The National Bureau of Statistics (NBS) on Monday in Abuja, said that valid and reliable data were critical in the fight against child and forced labour in Nigeria.
Statistician-General, Dr Simon Harry said this at the training of trainers’ workshop for the National Child and Forced Labour Survey (NCFLS) 2022, organised by NBS in collaboration with International Labour Organisation (ILO).
According to Harry, the national child and forced labour survey will guide policy decisions and measure implementation of actions against forced and child labour in Nigeria
“Child labour has become a global challenge and indeed requires drastic measures to be taken in order to address it.
“Child labour indeed deprives a child of their childhood, potential, dignity, and is harmful to their physical and mental development. It deprives them of the opportunity to attend school.
“Africa has the largest number of child laborers with 72.1 million children engaged in child labour.
“Nigeria ranks highest as always with about 15 million children estimated to be involved in child labour.
“Forty three per cent of Nigerian children within the age bracket of 5-11 years are engaged in child labour with an economic activity of at least one hour.”
This is according to the report of the multiple indicator cluster survey of 2016/2017.
“Children in Nigeria engage in the worst form of child labour including work in refinery, commercial sexual exploitation and arm covering.
“Working against hazardous environment with little food and low pay, no medical care and a cycle of child rights violation,’’ Harry said.
He said that addressing the problem of child labour required a multi-disciplinary approach and the active participation of relevant stakeholders.
Harry, however, expressed the commitment of NBS to ensuring data quality as the survey was last conducted more than 20 years ago.
“Eradicating forced child labour in Nigeria requires the development of monitoring mechanism to be able to determine and measure its magnitude as well as its distribution to national and state bodies.
“It is in the light of this that the NBS is collaborating with ILO as well as the Federal Ministry of Labour and Employment to conduct this national child and forced labour survey.
“This is to guide policy decisions and measure implementation of actions against forced and child labour in Nigeria.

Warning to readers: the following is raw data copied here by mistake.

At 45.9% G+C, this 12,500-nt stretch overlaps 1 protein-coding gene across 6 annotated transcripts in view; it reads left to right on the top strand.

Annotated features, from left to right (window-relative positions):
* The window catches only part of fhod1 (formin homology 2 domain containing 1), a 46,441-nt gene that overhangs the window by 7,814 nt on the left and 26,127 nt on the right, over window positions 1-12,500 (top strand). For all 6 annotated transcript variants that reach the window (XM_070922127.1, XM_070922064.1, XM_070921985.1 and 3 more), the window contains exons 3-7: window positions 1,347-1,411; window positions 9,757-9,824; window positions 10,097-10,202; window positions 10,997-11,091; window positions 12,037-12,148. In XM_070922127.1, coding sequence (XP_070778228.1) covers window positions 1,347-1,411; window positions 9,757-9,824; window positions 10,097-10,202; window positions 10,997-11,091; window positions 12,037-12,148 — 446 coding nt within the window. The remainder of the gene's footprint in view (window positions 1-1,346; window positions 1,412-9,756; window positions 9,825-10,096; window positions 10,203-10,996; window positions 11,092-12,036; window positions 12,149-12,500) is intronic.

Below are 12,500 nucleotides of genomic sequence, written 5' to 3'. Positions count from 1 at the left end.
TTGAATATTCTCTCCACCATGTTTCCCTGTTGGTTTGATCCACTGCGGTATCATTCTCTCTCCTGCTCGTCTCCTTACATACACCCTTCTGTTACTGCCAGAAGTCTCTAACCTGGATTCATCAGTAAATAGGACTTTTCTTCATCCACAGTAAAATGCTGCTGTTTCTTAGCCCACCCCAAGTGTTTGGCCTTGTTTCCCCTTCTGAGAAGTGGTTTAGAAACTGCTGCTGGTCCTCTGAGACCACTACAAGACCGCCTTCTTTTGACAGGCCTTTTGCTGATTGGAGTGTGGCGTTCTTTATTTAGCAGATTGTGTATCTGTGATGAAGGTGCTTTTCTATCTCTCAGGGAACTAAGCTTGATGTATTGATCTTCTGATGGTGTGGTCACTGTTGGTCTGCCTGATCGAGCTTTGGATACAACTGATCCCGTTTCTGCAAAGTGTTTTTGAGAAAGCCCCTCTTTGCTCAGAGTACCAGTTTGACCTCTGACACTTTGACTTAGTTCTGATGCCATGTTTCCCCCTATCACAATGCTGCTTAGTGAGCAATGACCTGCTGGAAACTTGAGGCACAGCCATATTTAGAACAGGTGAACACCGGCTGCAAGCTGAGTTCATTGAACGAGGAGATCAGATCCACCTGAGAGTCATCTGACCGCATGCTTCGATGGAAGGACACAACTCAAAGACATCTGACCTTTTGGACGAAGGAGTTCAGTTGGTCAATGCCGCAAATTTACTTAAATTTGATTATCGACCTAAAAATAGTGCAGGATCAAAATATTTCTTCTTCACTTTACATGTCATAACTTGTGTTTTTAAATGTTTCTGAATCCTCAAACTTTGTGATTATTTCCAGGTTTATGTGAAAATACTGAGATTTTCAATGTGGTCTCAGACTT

“Through the result of the survey, we shall be able to generate valid and reliable data on child labour and forced labour for the development of effective interventions.
“It will also help in providing important tools for designing, implementing and monitoring effective policy and programmes to eradicate child and forced labour in Nigeria.
“Apart from seeking to improve information and communication on child labour through data collection and in-depth analysis, this survey will help assess the extent, causes and consequences of the involvement of children aged 5-17 in working activities.
“It is crucial to help Nigeria track its progress in implementing sustainable development goal number eight which is aimed at fostering sustained inclusive and sustainable growth, food and productive development and decent work for all,” he said.
Also speaking, Mrs Agatha Kolawole, the National Project Coordinator, ILO, said that sustainable medium of collecting data on the prevalence of child labour in Nigeria would enable appropriate response to reduce child and forced labour.
Kolawole said that the survey would help to uncover the prevalence of forced labour in Nigeria.
“Over the past 20 years, the ILO continues its collaboration with the Government of Nigeria, through the Federal Ministry of Labour and Employment and other Ministries, Agencies and Departments to eliminate child labour and protect children within the working age.
“This three-day training workshop is expected to enhance the national response to eradicating child labour which also responds to Target 8. and 7 of the Sustainable Development Goals (SDGs).
“So many children are trapped in slavery, forced labour and trafficking, forced to participate in armed conflict, used for prostitution, pornography or in illicit activities or in hazardous work.
“We must act urgently to protect their rights and restore their childhood.
“We, therefore, call for the support of the Federal Government to ensure a sustainable medium of collecting data on the prevalence of child labour in Nigeria to ensure appropriate response to reduce this menace,” she said.
Mr Ejeh Dennis, representative of the Federal Ministry of Labour and Employment expressed excitement and high expectation for the survey.
He urged participants to take the training seriously so as to deliver quality service during field work.
Leave a Reply